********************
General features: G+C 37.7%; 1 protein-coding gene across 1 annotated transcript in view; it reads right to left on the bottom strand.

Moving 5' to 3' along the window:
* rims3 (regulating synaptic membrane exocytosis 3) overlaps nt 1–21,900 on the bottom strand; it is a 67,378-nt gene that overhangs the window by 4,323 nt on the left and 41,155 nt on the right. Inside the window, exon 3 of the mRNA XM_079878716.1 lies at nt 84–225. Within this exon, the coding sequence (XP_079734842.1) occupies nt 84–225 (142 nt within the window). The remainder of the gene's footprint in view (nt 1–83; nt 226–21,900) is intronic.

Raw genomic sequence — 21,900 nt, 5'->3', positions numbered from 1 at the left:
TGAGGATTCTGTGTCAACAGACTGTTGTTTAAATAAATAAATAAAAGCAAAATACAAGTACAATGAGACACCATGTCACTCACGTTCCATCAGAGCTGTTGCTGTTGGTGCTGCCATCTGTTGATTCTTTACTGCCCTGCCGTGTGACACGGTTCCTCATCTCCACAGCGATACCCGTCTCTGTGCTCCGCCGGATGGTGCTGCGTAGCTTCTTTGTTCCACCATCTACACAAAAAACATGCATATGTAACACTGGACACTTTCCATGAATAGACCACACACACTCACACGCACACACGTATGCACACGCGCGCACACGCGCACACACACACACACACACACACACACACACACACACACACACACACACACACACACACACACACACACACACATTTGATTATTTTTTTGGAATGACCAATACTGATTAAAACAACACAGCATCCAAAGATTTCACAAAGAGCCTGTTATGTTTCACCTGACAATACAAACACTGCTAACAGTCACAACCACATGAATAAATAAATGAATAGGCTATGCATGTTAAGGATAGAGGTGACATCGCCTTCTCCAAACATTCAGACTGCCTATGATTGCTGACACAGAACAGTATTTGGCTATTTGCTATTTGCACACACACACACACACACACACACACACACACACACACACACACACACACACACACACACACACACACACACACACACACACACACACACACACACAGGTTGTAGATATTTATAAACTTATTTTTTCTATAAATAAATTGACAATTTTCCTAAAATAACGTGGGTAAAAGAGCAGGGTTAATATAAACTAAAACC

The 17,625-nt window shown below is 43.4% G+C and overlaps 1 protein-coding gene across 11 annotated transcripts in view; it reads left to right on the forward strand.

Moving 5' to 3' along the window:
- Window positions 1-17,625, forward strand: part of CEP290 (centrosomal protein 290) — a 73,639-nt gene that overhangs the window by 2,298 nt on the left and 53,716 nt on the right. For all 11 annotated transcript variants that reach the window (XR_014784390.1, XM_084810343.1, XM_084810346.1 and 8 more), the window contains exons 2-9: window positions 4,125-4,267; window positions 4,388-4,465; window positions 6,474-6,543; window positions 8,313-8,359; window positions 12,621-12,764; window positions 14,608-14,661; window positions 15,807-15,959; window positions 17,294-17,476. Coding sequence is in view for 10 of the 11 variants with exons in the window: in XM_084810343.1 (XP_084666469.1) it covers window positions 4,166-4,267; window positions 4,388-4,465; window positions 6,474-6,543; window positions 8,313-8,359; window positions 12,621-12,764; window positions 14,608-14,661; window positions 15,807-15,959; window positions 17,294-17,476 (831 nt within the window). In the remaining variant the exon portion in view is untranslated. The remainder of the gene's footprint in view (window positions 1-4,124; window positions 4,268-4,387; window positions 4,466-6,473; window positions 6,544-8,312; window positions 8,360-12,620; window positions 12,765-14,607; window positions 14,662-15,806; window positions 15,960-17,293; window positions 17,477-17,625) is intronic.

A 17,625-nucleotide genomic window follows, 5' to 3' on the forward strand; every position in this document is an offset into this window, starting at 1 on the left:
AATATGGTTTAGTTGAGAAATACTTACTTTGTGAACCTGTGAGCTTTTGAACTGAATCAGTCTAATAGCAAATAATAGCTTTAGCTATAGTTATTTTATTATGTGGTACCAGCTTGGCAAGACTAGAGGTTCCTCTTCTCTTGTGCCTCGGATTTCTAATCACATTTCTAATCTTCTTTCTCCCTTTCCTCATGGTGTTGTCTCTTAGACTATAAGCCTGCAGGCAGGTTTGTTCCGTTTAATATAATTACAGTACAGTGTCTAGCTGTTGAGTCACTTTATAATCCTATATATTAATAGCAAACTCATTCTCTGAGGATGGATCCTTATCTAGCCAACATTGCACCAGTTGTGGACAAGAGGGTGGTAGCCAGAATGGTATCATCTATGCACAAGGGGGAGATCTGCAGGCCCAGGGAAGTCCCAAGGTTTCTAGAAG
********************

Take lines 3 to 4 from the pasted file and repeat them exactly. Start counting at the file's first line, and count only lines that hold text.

* rims3 (regulating synaptic membrane exocytosis 3) overlaps nt 1–21,900 on the bottom strand; it is a 67,378-nt gene that overhangs the window by 4,323 nt on the left and 41,155 nt on the right. Inside the window, exon 3 of the mRNA XM_079878716.1 lies at nt 84–225. Within this exon, the coding sequence (XP_079734842.1) occupies nt 84–225 (142 nt within the window). The remainder of the gene's footprint in view (nt 1–83; nt 226–21,900) is intronic.

Raw genomic sequence — 21,900 nt, 5'->3', positions numbered from 1 at the left: